Have you ever been driving somewhere, and a memory from the past suddenly overwhelms you and you forget where you are going? Have you ever woken up in the middle of the night and began to worry about all the things you need to do, until the thoughts take over and you cannot fall back to sleep? Or have you ever had a perfectly normal day, when all of a sudden, a negative thought creeps into your head and snowballs into a sadness that you can’t shake off? This is rumination, persistent negative thoughts that hijack our minds, interfering with normal activity.

Many clients turn to therapy because they cannot get out of their heads or worry too much. Rumination is common, normal, and most of the time, temporary. In some severe cases, it can become continuous and negatively impact daily functions. More common temporary rumination is the mind’s way of letting us know we are anxious, and we can do something to help soothe ourselves out of this state.

Do thoughts have you, or do you have thoughts?

The way I like to describe rumination is that it feels like thoughts have you, rather than you having thoughts. It’s as though your thoughts are dragging you away from your centered self. Thoughts are in control, not you. Here are a few techniques that can get you back to feeling that you are in control of where you mind goes.

1. Move your body to reduce worry

A great way to unlock ourselves from rumination is to move our awareness into our body. If you find yourself ruminating in bed while trying to fall asleep, hug your knees tightly to your chest and then alternate that position with a long, big, full-bodied stretch. You will find that you naturally inhale deeply on the stretch and exhale slowly when you crunch you knees to your chest. Do this a few times. You might even want to exhale with aahhh, shhhhhh, or hhmmm sound, which stimulates the vagus nerve system, helping to promote inner balance and relaxation.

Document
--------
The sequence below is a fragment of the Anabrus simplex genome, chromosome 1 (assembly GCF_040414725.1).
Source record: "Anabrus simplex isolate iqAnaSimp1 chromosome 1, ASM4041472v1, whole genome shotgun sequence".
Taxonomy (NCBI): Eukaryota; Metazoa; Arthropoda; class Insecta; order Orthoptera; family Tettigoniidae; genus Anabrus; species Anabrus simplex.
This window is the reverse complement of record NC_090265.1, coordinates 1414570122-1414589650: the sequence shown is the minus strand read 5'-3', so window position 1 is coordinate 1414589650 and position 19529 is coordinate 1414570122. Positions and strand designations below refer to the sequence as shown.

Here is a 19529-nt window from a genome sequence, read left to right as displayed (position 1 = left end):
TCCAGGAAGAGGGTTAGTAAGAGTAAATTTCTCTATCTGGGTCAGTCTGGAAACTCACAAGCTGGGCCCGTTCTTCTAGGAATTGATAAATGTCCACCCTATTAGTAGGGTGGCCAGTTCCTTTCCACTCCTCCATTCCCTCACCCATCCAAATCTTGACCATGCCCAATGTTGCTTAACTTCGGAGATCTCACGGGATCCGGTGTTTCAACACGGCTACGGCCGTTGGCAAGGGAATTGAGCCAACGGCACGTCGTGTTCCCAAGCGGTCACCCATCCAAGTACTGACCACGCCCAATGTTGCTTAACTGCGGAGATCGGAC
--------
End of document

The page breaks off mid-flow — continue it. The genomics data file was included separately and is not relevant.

If you’re driving, shoulder rolls can help bring your focus to your body and you can keep both hands on the wheel! Try inhaling as you roll the shoulder forward and up, and exhaling as you roll them back and down. Try to trace the widest circle your shoulders can make. Again, you can add a sound on the exhale – and the best thing about doing this when you’re driving alone is that no one can hear you. So, make the sounds as loud and weird as you want. A sense of playfulness can also help ease our way out of obsessive thinking.

2. Touch your body to reduce worry.

If you find yourself ruminating, you can give yourself a gentle face massage, or lightly tap the tips of your fingers on your face, head, neck, chest, and shoulders. This body stimulation will aid in notifying your brain that you are safe and not in harms way. It will signal to your brain that it’s OK to relax. You can also alternating tapping your right and then left thigh, which activates your right and left brain, aiding in re-orienting and unhooking from repetitive thinking.

3. Focus on your breath to reduce worry

A tried-and-true method that has helped many of my clients fall back to sleep or bring them swiftly out of a rumination episode is a ten-count visualization. This works best with eyes closed or soft inward focus, so do not do this on the road! Tune into your natural breathing rhythm. When you’re ready, visualize the number one in your mind’s eye as you exhale. Conjure the number so that you see it in front of you, almost like the number appears in your mind floating. Do this for each number all the way to ten, and then begin again with number one. This is the key – always return to one after you reach ten. Some nights, it might take three rounds before you fall sleep and others, ten or twenty. Keep at it! If you find your mind returning to intrusive thoughts let them glide by and return to your ten count visualization.

If you can’t close your eyes, but you need a breathing technique to re-center yourself after you have moved or touched your body out of rumination, a simple box breathe can help. Visualize your inhale moving up the left side of a square, extend or hold the inhale as you visualize tracing the top line of the square, exhale as you visualize tracing down the right line of the square, and extend or hold the exhale as you visualize tracing the bottom line, completing the square.

Freedom to be.

Repetitive thoughts do not have to drag us away from ourselves. They are signals that we need some reassurance, re-calibrating, and re-centering. Activating the body is a powerful way to exit the hamster wheel of obsessive thinking and anchor ourselves in the life force of breath, and just be.

-Arianne MacBean